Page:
E.J. Dionne, in "Mitt Romney meets 'peasants with pitchforks,'" contemplates the paradox:
The revolt of the right-wing masses means that Romney stands alone as the less than ideal representative of a relatively restrained brand of conservatism. The growing might of the conservative hard core, reflected in its primary victories in 2010, led other potential establishmentarians to sit out the race in the hope that the storm will eventually pass.
Which is to say, the impulsive rise of the hard-core right virtually ensured the least competent moderate as the party's standard-bearer. Romney's last remaining competitor "is a superb vehicle for [the far right's] cry of protest," observes Dionne. Yet Santorum is saddled with the same, intrinsic defects which any of his fellow, former competitors -- even Rick Perry -- would have been saddled with: "He has pitifully few resources compared with the vast treasury at [the establishment's] disposal."
As Dionne further observes, the GOP's less desperate luminaries saw the light and declined: there was no way they were going to exercise the requisite pandering to these "peasants with pitchforks," since such pandering would only poison their appeal to a less lunatic Republican electorate in 2016. That prospect -- the one in which an entire party undergoes an immense upswing in mental health -- portends as an observable phenomenon, but it doesn't concern us here, or now. The more relevant point is that the party's Jeb Bushes and Chris Christies certainly believe in it.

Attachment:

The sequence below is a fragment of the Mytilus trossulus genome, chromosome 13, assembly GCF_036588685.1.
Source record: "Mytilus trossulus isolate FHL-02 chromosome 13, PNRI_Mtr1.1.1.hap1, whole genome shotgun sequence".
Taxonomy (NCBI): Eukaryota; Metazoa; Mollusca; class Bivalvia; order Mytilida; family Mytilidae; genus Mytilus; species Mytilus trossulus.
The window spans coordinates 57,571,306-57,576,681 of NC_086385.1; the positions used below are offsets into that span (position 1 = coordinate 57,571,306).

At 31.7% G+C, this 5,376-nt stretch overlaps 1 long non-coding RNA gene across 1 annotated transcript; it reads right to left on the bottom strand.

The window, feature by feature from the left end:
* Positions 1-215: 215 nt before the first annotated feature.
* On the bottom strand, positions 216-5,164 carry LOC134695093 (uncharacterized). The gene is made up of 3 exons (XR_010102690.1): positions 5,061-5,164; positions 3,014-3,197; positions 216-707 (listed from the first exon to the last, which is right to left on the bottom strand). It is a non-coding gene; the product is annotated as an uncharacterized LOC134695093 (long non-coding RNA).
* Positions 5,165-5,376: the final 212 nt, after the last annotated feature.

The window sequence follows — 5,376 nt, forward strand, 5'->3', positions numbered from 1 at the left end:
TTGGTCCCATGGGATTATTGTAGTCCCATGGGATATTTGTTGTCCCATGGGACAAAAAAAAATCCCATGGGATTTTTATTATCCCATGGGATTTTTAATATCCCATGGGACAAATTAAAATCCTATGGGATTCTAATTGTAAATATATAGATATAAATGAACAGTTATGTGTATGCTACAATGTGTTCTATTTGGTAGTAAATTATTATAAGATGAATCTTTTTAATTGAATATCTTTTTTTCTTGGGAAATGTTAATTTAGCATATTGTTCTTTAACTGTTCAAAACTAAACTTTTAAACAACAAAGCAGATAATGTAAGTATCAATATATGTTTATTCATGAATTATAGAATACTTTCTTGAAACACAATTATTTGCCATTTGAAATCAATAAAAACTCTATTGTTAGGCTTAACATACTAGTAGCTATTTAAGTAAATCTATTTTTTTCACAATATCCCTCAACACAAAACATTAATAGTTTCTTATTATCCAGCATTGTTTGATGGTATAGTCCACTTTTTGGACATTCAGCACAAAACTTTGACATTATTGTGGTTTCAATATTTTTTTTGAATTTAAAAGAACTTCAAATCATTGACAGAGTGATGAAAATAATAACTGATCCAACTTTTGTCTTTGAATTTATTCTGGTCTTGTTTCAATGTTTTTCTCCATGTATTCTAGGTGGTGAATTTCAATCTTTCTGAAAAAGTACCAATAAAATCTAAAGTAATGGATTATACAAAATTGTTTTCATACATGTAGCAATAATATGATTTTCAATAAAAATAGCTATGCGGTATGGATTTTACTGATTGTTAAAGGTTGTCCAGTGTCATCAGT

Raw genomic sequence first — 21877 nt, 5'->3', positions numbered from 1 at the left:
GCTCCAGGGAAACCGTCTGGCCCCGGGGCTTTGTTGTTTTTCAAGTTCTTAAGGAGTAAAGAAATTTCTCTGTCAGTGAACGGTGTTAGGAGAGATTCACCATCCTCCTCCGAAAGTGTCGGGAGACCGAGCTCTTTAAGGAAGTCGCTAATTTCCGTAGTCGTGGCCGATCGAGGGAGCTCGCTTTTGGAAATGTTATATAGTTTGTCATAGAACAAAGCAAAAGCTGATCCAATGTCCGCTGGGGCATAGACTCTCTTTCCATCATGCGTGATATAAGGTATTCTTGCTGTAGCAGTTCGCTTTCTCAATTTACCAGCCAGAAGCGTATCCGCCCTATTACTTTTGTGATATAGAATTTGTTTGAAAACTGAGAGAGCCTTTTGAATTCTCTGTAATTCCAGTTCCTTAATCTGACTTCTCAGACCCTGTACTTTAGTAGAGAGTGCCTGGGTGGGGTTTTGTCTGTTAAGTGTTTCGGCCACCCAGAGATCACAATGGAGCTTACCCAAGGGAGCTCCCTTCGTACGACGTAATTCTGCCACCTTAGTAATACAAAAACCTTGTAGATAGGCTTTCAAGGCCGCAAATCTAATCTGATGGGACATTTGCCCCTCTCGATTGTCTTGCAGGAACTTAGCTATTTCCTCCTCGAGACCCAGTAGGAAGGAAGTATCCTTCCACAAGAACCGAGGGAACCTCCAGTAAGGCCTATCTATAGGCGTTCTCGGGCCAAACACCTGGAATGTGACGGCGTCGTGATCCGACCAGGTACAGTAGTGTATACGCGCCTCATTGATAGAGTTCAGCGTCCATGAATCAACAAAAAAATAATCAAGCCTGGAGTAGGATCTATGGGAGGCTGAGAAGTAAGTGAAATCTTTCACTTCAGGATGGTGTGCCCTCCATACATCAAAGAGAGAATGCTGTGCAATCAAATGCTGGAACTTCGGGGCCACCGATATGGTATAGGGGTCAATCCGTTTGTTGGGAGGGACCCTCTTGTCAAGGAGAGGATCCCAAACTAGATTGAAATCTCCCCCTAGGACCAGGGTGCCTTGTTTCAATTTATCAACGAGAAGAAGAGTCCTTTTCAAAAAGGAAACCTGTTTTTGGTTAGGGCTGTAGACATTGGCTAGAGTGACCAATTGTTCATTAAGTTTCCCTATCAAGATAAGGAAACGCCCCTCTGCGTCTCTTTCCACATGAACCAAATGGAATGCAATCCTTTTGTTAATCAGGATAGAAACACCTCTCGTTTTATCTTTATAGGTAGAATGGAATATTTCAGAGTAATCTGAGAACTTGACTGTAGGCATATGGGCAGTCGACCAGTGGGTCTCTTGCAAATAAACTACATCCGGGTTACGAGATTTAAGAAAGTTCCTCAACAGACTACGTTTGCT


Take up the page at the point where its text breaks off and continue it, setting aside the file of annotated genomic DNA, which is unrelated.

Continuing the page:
What remains most fascinating, though, is the paradox of 2012 -- that the explosive rise of the far right is what doomed its shot at some farthest-right candidate. The extremist faction is incontrovertibly in charge, but it failed to first line up its financial ducks of ideological quackery, as pitchforked peasants are wont to do.
Parenthetically, Dionne's use of the "storm" metaphor reminded me of a passage in Russell Kirk's foreword to the Seventh Edition of his seminal 1953 work, The Conservative Mind:
[T]he conservative abhors all forms of ideology. An abstract rigorous set of political dogmata: that is ideology, a "political religion," promising the Terrestrial Paradise to the faithful; and ordinarily that paradise is to be taken by storm.
My how times have changed; except for the difficulties inherent in storming some perceived paradise.